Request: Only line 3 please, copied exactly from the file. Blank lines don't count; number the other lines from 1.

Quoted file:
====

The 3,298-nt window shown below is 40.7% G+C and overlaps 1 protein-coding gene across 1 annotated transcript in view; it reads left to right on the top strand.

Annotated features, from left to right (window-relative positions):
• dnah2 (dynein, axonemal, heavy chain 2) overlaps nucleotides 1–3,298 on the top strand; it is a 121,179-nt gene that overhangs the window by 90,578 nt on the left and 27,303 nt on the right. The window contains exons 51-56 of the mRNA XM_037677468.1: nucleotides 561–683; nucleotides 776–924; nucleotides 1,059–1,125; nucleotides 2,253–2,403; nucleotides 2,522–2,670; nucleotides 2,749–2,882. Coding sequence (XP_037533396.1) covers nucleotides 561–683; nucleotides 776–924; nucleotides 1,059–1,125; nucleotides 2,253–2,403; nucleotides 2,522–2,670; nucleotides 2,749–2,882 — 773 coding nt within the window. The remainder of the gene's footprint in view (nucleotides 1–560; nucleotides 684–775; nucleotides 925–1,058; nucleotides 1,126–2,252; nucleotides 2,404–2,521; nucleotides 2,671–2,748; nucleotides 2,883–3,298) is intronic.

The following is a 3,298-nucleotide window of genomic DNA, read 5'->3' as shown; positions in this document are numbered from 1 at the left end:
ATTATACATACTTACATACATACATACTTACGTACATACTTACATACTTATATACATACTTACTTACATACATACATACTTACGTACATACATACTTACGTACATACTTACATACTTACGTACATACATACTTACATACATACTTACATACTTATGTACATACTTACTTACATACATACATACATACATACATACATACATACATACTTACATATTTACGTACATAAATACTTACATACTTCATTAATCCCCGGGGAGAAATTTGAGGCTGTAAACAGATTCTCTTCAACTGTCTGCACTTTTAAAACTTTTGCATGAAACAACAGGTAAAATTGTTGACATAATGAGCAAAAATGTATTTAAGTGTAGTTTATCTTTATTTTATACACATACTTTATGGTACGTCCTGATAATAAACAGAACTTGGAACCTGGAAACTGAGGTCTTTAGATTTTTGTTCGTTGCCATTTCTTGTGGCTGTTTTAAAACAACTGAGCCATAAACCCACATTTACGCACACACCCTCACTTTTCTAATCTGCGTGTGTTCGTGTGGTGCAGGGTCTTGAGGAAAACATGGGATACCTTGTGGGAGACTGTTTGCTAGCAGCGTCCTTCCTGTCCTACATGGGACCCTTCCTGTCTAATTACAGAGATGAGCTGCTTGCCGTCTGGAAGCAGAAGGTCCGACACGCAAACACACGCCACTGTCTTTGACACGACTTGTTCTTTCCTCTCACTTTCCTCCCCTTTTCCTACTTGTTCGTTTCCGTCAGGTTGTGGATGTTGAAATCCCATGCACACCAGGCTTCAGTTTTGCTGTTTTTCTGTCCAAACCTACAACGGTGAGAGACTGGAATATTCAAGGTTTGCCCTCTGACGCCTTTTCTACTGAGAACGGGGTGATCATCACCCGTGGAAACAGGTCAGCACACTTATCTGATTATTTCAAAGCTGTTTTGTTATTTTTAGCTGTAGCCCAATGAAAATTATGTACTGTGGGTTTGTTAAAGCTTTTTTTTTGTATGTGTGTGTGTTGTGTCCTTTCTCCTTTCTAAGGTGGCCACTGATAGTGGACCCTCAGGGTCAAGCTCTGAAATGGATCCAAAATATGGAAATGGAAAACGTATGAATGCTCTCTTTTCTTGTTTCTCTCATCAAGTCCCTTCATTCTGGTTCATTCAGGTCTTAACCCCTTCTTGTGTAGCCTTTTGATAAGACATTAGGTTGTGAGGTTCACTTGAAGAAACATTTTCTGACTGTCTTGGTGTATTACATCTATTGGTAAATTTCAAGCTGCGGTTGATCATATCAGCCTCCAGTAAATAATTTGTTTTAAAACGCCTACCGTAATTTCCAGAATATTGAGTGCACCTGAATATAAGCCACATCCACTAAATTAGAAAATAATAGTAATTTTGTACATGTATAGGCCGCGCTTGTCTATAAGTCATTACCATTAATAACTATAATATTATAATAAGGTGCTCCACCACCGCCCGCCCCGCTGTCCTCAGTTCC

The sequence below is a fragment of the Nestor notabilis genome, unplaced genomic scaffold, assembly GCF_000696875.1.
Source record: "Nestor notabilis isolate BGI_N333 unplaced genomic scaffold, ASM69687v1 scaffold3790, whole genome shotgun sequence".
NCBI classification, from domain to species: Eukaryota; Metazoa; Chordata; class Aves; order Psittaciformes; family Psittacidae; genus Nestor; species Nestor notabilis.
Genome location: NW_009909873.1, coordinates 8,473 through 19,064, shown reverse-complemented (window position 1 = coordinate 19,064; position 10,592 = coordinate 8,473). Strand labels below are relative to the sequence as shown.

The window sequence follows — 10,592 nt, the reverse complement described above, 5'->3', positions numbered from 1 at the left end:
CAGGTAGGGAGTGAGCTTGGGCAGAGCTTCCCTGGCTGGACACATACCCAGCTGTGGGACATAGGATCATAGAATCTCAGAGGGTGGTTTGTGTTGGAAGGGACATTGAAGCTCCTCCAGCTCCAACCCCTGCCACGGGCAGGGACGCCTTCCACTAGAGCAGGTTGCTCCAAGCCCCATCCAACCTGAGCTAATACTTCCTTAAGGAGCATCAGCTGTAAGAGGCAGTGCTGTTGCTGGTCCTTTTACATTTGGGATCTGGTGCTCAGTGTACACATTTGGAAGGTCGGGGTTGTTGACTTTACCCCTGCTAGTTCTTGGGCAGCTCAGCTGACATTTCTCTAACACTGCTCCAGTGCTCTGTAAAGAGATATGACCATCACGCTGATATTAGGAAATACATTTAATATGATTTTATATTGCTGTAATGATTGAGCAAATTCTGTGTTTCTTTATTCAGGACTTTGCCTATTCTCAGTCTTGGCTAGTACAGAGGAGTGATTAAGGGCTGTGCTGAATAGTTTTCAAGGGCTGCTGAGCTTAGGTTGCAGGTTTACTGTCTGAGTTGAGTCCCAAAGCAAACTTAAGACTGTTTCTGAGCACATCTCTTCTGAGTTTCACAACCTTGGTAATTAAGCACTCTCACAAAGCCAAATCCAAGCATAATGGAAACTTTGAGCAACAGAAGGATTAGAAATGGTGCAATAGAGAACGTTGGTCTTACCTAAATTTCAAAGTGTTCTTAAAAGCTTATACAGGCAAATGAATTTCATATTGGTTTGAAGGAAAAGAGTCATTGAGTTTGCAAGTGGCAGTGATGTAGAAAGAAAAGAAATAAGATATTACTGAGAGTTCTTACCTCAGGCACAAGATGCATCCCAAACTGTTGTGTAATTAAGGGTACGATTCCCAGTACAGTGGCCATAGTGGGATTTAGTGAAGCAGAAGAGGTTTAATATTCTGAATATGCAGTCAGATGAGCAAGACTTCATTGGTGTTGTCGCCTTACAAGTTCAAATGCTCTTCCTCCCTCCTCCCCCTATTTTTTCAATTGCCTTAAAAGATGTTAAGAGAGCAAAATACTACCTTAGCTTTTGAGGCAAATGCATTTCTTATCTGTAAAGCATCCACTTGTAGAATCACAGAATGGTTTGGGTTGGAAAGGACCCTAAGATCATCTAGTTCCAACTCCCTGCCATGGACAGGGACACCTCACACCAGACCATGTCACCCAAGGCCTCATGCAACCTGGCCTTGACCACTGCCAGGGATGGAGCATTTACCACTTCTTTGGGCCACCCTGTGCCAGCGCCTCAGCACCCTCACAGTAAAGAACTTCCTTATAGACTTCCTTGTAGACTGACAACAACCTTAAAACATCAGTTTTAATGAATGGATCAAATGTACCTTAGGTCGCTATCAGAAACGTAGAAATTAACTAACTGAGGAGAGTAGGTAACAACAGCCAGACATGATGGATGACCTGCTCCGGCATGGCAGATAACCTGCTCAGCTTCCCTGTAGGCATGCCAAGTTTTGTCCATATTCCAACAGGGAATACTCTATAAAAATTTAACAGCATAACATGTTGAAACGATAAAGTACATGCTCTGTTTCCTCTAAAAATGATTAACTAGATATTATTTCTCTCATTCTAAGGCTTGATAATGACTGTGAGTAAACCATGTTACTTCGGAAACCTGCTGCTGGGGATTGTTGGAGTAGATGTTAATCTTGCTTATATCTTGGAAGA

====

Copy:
• dnah2 (dynein, axonemal, heavy chain 2) overlaps nucleotides 1–3,298 on the top strand; it is a 121,179-nt gene that overhangs the window by 90,578 nt on the left and 27,303 nt on the right. The window contains exons 51-56 of the mRNA XM_037677468.1: nucleotides 561–683; nucleotides 776–924; nucleotides 1,059–1,125; nucleotides 2,253–2,403; nucleotides 2,522–2,670; nucleotides 2,749–2,882. Coding sequence (XP_037533396.1) covers nucleotides 561–683; nucleotides 776–924; nucleotides 1,059–1,125; nucleotides 2,253–2,403; nucleotides 2,522–2,670; nucleotides 2,749–2,882 — 773 coding nt within the window. The remainder of the gene's footprint in view (nucleotides 1–560; nucleotides 684–775; nucleotides 925–1,058; nucleotides 1,126–2,252; nucleotides 2,404–2,521; nucleotides 2,671–2,748; nucleotides 2,883–3,298) is intronic.